Intelligence or general mental ability (GMA) is a strong predictor of job performance across most occupations, and educational attainment has been shown to be a predictor of entrepreneurial outcomes. However, there has been little research examining the simultaneous effects of entrepreneurs’ GMA and educational attainment on their venture outcomes. The purpose of this paper is to examine the impact of these human capital resources on venture performance and survival.
Using a sample of 234 self-employed entrepreneurs from a longitudinal database, regression analysis was employed to examine the predictors of venture performance. A hazard model was utilized to assess venture survival.
Entrepreneurs’ intelligence influenced venture performance directly and indirectly via educational attainment. Entrepreneurs with higher GMA were subsequently able to obtain more education, and GMA had an indirect, positive influence on venture performance through this additional educational attainment. Findings also demonstrated an inverted-U, curvilinear effect on venture survival for GMA and educational attainment. This indicates that both intelligence and educational attainment should be considered when examining how likely entrepreneurs are to persist or survive in their ventures.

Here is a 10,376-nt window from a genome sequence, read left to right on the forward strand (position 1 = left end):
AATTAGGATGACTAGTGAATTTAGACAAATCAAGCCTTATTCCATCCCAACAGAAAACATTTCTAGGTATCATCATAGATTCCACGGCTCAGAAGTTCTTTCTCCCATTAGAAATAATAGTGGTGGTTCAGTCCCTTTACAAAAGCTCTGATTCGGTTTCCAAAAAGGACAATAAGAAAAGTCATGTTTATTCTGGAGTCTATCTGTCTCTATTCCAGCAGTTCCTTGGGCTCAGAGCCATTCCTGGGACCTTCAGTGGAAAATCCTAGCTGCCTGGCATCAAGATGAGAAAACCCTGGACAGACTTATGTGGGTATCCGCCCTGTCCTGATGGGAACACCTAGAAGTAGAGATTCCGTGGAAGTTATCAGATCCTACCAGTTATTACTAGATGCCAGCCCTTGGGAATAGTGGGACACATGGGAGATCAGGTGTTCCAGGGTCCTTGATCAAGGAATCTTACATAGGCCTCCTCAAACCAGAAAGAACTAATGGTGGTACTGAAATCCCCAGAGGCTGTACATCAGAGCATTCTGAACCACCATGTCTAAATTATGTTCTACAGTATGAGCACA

Entrepreneurs with higher GMA had ventures that performed better and obtained more education, which influenced venture survival. These findings suggest that entrepreneurs’ intelligence is likely to be an important predictor of venture outcomes, as well as a source of entrepreneurs’ human capital acquisition. Therefore, GMA should have a more central role in the human capital discussion within the entrepreneurship literature.
Brian D. Blume (2019) "Differentiating the effects of entrepreneurs’ intelligence and educational attainment on venture outcomes", International Journal of Entrepreneurial Behavior & Research, Vol. 25 No. 3, pp. 518-537Download as .RIS
Emerald Publishing Limited
Copyright © 2018, Emerald Publishing Limited